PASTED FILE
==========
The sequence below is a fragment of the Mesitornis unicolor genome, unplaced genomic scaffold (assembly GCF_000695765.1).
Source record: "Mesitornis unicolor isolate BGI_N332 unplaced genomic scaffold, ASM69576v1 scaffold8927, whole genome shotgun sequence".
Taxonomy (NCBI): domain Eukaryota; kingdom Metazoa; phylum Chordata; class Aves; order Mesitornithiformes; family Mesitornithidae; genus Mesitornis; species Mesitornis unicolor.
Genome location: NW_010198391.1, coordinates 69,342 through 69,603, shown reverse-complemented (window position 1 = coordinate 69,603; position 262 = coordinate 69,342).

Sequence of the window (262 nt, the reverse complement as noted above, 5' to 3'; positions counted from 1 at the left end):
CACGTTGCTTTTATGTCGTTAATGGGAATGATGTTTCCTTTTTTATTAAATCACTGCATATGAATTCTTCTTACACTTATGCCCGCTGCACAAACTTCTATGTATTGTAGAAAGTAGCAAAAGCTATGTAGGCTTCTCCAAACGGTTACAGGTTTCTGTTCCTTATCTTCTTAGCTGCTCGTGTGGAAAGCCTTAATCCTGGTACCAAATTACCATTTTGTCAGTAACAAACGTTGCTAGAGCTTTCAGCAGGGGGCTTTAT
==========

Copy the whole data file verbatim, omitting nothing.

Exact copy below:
The sequence below is a fragment of the Mesitornis unicolor genome, unplaced genomic scaffold (assembly GCF_000695765.1).
Source record: "Mesitornis unicolor isolate BGI_N332 unplaced genomic scaffold, ASM69576v1 scaffold8927, whole genome shotgun sequence".
Taxonomy (NCBI): domain Eukaryota; kingdom Metazoa; phylum Chordata; class Aves; order Mesitornithiformes; family Mesitornithidae; genus Mesitornis; species Mesitornis unicolor.
Genome location: NW_010198391.1, coordinates 69,342 through 69,603, shown reverse-complemented (window position 1 = coordinate 69,603; position 262 = coordinate 69,342).

Sequence of the window (262 nt, the reverse complement as noted above, 5' to 3'; positions counted from 1 at the left end):
CACGTTGCTTTTATGTCGTTAATGGGAATGATGTTTCCTTTTTTATTAAATCACTGCATATGAATTCTTCTTACACTTATGCCCGCTGCACAAACTTCTATGTATTGTAGAAAGTAGCAAAAGCTATGTAGGCTTCTCCAAACGGTTACAGGTTTCTGTTCCTTATCTTCTTAGCTGCTCGTGTGGAAAGCCTTAATCCTGGTACCAAATTACCATTTTGTCAGTAACAAACGTTGCTAGAGCTTTCAGCAGGGGGCTTTAT